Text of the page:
Aleta Karstad honoured with Robert Bateman award


Local artist and naturalist, Aleta Karstad, has won the Canadian Wildlife Federation’s (CWF) Robert Bateman award. Founded by the Ontario-born naturalist and painter, Robert Bateman, in 2013, the award has been given out every year to an individual or group that brings awareness to conservation through an artistic medium. This can be in the form painting, sculpture, photography, writing, song, or choreography.

Aleta is the first landscape painter to win the award. Through her impressive body of work, she brings the natural world to life, and advocates for conservation. “If you know Aleta’s work, you will know why she was an obvious candidate for this award,” says past President of the Ottawa Field Naturalists’ Club, Fenja Brodo. “Her exquisite use of pencil, watercolours and oil to depict the natural world, from the microscopic to encapsulating broad landscapes, puts her at least on a par with Robert Bateman himself.”

Aleta says she was very surprised when she got the letter informing her that she would be honoured with the award at the Canadian Wildlife Federation AGM in June. “I had no idea that I had been nominated for it,” she says.

She was flown from a conference she was attending in New Brunswick to the CWF banquet in Regina on June 16, where she accepted the award. In her acceptance speech, she spoke about her beginnings as a naturalist, and about her husband, Dr. Fred Schuler, who continues to inspire her to illustrate the natural world. “Throughout our 45 years together, Fred’s knowledge and passion have inspired and informed my art,” Aleta said in her speech. “It’s an exciting and fulfilling life, but not a secure or easy one.”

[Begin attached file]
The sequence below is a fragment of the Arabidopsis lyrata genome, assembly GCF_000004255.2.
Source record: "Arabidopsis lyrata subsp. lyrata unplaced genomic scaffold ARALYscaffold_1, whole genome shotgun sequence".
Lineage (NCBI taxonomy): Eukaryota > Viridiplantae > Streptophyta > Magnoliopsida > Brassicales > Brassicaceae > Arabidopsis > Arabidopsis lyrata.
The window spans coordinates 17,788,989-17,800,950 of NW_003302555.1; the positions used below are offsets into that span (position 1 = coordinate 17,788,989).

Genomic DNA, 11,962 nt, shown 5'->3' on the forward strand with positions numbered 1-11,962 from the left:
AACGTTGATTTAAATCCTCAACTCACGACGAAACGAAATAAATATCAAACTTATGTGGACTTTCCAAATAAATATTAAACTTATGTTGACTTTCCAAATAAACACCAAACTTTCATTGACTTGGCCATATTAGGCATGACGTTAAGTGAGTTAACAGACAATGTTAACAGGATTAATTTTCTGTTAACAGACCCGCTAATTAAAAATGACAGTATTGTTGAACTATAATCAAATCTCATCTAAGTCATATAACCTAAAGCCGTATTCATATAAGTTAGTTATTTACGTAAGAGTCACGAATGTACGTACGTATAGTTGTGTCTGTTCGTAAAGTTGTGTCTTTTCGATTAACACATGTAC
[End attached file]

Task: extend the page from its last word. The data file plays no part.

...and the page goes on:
Aleta is particularly honoured to receive this award because of the respect she has for its founder. She met Robert Bateman in 1981, when she was invited on a week-long canoe trip with him in the Ogoki-Albani wilderness near Thunder Bay. “Bateman and I became fairly well acquainted, being bowsmen in our canoes,” she remembers. “We talked about choosing subjects, and how we would go about painting them. It was truly inspiring!”

Aleta is currently organizing an art retreat to the Dumoine River, where artists from across Eastern Ontario and Western Quebec, working in different mediums, will create works of art, share stories and be inspired by the landscape. Each artist who attends will donate one painting to help raise funds for nature conservation.


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